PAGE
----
Thanks for the link.
Always wanting to read both side of an issue.
Not only do you need to read both sides, but you also need to give weight to the writer of whatever you are reading, and the year it was written, as well as the research on which it is based.
Look to properly published facts and not internet BS with no references to back up the story.
Since I do not have a bank account, credit card, etc I cannot purchase anything online. (Been debt free for 6 years now!)
I don't trust the government. They keep too much secret from the public.
I will still err on the side of caution though. I won't take any chances that I don't have to, just in case...
All it takes is one of their claims to be true and problems could arise.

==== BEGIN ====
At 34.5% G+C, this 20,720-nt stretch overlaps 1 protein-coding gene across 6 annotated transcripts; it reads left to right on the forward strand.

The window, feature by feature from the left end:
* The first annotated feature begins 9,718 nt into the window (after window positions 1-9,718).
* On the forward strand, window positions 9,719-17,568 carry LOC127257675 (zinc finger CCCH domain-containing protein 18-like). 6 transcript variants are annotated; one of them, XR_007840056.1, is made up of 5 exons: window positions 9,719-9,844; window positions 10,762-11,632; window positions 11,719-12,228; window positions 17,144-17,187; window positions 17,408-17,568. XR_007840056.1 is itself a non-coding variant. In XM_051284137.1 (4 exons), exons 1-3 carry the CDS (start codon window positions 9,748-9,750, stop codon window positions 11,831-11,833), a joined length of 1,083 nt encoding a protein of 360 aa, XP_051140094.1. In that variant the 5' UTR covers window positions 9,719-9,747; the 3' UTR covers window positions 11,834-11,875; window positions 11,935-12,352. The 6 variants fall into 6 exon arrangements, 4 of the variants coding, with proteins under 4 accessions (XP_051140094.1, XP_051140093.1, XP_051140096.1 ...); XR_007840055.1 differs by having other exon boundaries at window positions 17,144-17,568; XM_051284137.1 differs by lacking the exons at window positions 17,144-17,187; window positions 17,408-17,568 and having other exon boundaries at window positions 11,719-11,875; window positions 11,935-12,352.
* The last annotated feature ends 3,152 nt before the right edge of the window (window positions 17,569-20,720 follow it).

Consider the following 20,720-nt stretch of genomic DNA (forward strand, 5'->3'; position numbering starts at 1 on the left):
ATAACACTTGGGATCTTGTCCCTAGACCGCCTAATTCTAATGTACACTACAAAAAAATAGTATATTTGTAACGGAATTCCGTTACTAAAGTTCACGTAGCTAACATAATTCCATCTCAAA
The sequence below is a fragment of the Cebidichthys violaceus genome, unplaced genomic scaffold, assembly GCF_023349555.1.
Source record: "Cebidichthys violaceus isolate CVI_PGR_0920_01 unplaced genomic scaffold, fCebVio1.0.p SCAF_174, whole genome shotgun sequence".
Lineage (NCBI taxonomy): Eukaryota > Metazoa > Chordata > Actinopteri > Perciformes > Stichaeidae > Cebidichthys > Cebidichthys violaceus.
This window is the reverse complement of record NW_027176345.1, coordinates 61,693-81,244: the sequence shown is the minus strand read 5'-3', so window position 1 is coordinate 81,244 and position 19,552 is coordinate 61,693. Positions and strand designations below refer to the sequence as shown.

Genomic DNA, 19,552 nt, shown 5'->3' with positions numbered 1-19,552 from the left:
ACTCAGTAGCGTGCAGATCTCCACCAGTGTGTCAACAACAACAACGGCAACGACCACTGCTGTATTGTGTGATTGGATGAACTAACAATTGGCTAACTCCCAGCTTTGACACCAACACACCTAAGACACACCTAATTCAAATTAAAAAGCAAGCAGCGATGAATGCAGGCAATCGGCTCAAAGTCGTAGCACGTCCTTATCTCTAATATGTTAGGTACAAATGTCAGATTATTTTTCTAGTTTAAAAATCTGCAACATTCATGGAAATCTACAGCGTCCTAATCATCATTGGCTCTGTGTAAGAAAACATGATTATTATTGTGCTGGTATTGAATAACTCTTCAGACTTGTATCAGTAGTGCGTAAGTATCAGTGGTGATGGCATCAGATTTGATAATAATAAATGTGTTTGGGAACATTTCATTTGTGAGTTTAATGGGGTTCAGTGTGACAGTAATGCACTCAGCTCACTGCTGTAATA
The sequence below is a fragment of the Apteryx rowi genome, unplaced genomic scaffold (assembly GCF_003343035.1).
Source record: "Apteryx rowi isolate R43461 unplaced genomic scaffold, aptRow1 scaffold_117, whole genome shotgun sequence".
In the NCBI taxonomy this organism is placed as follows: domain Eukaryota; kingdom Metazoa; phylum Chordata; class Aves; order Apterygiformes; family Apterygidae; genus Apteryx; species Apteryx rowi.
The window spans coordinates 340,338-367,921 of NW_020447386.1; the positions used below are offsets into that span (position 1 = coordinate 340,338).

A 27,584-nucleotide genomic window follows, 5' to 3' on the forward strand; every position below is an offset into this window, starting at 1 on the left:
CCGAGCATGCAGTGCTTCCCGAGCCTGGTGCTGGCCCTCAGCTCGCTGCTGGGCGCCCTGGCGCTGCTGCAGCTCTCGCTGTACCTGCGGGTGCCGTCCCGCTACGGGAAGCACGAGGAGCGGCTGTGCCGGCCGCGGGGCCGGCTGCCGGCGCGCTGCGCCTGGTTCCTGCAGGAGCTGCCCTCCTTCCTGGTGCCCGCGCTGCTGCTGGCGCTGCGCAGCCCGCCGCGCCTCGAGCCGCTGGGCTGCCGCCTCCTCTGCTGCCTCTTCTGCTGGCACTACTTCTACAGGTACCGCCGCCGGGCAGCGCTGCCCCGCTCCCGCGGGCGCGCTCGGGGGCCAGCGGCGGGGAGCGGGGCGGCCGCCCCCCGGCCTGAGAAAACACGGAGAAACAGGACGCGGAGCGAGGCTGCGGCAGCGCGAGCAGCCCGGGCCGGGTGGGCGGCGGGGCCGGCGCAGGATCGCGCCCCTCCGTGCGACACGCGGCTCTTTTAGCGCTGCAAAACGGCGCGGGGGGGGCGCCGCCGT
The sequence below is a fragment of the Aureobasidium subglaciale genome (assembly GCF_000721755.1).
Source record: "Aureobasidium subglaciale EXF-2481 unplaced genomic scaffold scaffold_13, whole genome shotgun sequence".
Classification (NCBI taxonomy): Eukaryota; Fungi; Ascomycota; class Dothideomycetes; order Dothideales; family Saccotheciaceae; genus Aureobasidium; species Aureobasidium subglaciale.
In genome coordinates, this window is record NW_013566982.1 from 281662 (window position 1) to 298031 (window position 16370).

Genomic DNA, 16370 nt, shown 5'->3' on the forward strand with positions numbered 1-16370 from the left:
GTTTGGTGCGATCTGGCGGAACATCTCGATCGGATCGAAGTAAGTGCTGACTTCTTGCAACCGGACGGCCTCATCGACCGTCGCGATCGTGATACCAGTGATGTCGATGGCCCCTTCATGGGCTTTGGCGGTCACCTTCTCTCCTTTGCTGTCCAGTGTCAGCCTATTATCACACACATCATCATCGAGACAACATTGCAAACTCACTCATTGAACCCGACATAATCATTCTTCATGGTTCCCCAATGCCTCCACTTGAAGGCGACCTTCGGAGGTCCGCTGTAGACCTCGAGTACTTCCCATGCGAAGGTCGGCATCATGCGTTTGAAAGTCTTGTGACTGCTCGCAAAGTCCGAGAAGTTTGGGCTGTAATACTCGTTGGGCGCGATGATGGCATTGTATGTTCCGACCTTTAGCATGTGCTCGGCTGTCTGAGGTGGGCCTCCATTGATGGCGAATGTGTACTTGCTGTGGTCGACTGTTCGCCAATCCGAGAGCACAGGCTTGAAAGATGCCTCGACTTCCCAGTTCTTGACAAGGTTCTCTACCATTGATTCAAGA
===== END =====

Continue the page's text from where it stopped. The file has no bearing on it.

You can read the first two pages for free, which give a synopsis of the result. If you need the details of the tests etc then a purchase is necessary.
By all means err on the side of caution .... that is always advisable where your data etc is concerned.
That does not mean believing all the BS that the internet throws up ..... most often by people who have little knowledge of what they write about.
Also, I was not aware that the government of any country had claimed to be able to recover data from a wiped HDD.
Do you have a reference to such a claim, or is this also in the realm of unsubstantiated internet claims?
Have you seen this article?
Nothing new or interesting with that - did you notice it was dated 2009?
Anyone with physical access to a computer can do as they wish with it.
Anybody wishing to use this kind of exploit in the wild would need to already have low-level access to the machine in order to make such a change.
Being careful and erring on the side of caution does not mean being foolishly paranoid